Tools for Schools - April 1998
Linking Home and School:
A BRIDGE to the Many Faces of Mathematics
What Is It?
The BRIDGE model is designed to address the following issues: the effects of mathematical study
groups on teachers' professional development and pedagogical practices; the mathematical potential
of students' households and activities outside of school; taking familial knowledge to an abstract
level with potential academic use; and the role of parents in changing teacher practices.
Why Did It Get Started?
For the past 10 years, the Community Literacy Project and the Funds of Knowledge for Teaching
Project carried out work based on the idea that household and community knowledge can provide
strategic resources for classroom practice. This approach analyzes the sociocultural history of the
households of language-minority children, as well as their labor history, which often reveals
accumulated bodies of knowledge and an array of skills, information, and strategies. In a
Southwestern context, for example, households of rural origin may know about farming and animal
management, whereas those with urban roots may know about construction and other matters such
as trade, business, and finance on both sides of the border.
How Does It Work?
BRIDGE focuses on developing communities of learners interested in furthering the teaching and
learning of mathematics. Three key components center around mathematics:
|Household ethnographic analysis,
|Teacher/researcher study groups, and
|Classroom implementation. |
A fourth component, parents as learning resources, directly involves parents in the
What Are The Costs?
BRIDGE is supported by a local school district and university cost-sharing.
How Is the Model Implemented in a School?
Following an intensive ethnographic training, which is further supported by readings,
teacher-researchers conduct fieldwork in the households of their students. A specific focus is on the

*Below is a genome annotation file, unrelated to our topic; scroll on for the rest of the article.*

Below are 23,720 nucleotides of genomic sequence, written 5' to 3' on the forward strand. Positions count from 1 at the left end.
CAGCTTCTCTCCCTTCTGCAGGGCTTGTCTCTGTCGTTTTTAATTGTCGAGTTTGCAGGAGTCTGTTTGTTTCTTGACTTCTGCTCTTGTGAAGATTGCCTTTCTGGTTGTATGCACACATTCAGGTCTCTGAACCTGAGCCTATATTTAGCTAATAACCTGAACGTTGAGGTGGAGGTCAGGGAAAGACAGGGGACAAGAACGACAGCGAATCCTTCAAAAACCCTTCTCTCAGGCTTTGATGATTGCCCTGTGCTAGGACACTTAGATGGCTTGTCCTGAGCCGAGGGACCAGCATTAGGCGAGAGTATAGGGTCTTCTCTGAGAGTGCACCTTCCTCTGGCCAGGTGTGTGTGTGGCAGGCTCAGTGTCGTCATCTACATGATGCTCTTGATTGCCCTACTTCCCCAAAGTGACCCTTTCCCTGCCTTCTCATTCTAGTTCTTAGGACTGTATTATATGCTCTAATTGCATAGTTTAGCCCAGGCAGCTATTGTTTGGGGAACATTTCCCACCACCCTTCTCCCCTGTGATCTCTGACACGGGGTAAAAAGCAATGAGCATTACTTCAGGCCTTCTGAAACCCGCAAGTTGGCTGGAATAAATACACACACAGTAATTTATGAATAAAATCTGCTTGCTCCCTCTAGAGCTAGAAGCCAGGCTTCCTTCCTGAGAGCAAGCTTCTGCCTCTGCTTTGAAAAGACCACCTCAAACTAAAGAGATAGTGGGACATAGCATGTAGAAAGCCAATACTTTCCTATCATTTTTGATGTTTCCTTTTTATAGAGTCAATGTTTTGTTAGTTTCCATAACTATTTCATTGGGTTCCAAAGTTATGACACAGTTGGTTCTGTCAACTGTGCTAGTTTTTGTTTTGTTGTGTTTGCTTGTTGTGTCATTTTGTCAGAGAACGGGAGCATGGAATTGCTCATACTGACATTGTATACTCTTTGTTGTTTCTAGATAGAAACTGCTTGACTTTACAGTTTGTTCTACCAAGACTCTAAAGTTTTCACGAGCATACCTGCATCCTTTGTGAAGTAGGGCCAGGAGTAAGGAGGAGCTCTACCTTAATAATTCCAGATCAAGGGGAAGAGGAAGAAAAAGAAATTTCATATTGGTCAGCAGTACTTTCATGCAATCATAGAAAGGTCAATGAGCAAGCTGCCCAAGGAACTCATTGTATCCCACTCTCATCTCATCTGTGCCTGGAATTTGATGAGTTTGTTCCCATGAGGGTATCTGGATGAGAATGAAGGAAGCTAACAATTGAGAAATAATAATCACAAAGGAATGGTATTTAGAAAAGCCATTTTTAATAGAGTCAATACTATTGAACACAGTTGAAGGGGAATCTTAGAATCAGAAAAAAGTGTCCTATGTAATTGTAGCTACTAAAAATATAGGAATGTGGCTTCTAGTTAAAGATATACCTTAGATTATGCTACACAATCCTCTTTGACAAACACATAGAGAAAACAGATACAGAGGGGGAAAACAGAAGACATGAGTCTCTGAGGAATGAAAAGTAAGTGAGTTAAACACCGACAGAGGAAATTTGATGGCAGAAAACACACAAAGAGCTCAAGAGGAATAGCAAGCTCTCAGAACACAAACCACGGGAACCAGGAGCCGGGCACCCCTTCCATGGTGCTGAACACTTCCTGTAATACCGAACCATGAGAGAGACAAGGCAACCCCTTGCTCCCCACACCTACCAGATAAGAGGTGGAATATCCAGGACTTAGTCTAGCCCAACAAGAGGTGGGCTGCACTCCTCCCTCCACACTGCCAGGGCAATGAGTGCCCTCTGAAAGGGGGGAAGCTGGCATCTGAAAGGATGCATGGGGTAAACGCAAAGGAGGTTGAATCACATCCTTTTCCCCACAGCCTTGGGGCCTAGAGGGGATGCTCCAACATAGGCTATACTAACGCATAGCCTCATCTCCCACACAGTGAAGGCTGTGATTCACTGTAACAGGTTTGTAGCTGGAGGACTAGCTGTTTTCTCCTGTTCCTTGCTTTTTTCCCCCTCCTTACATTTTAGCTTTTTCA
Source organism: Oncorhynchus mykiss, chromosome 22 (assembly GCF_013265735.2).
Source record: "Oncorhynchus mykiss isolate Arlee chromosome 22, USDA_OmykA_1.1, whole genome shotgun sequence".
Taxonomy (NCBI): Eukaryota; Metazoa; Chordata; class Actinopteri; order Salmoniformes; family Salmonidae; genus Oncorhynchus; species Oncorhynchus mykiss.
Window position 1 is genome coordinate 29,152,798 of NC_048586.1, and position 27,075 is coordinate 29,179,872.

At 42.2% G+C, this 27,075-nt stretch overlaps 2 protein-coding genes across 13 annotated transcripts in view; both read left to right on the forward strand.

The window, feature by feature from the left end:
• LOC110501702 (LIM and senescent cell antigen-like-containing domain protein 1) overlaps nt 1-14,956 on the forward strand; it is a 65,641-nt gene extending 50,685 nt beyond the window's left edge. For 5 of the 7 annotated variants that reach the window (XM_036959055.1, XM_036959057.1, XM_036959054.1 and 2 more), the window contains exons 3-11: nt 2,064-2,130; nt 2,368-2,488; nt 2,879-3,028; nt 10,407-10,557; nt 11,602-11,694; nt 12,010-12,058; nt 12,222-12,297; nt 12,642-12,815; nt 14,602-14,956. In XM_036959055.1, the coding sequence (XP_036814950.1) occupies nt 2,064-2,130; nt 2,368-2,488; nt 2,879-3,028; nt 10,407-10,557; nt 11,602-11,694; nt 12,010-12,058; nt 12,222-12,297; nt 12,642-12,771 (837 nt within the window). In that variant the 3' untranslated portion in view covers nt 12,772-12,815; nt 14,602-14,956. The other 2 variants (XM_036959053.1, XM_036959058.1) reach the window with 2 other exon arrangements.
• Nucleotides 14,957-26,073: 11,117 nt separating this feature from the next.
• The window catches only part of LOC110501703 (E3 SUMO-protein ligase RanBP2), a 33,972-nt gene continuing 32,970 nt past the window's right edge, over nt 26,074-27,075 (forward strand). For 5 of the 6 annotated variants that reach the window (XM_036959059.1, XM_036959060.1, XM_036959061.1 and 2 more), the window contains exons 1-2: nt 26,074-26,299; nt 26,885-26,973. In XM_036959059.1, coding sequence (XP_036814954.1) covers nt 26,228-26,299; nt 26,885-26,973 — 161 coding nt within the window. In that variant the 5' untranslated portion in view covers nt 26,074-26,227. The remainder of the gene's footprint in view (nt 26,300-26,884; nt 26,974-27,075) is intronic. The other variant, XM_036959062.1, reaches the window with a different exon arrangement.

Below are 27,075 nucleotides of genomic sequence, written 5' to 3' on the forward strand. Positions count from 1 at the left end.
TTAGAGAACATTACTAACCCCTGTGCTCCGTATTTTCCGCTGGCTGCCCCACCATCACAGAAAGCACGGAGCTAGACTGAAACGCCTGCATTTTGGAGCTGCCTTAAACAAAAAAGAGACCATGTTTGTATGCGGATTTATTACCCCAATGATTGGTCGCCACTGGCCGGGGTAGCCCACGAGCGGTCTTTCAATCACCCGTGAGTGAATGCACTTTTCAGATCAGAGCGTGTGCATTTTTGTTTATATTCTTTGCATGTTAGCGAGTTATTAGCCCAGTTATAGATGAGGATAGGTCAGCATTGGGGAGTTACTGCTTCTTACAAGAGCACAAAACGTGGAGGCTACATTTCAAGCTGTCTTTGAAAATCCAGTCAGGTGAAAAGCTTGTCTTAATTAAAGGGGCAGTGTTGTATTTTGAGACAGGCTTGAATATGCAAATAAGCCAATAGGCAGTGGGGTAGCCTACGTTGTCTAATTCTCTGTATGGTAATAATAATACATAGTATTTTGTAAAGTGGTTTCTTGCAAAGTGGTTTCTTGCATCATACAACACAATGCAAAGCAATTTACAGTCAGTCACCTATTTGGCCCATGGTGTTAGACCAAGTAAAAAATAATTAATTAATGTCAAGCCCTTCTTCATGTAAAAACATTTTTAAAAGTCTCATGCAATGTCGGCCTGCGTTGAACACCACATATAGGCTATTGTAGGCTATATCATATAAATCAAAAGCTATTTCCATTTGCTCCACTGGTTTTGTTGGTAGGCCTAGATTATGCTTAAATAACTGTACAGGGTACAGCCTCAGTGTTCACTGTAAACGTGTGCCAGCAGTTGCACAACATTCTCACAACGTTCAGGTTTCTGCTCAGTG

mathematical potential of everyday activities such as construction, sewing, budgeting, and
gardening. In addition to making household visits, teachers elicit information from their students on
the kinds of outside-school practices in their everyday life (e.g., bartering, household chores,
construction, mechanics, and infant care). Teachers look specifically for mathematics-related
activities and instances of mathematizing.
University-based researchers and teacher-researchers meet regularly in joint study groups to discuss
findings and develop an understanding of children's experiences in mathematics. The goal is to
develop mathematics learning modules that build on these experiences. These activity settings also
serve as a laboratory for developing communities of learners. They focus on teachers as learners of
mathematics themselves, engaged in mathematical activities and discussion, and on teachers as
agents for pedagogical innovation, engaged in the philosophical underpinnings of such innovation.
Another key aspect of BRIDGE is the connection to students' homes through the active involvement
of parents and other household members in the learning process. Parents provide not only household
and community knowledge, but information about their children's hobbies and activities that can be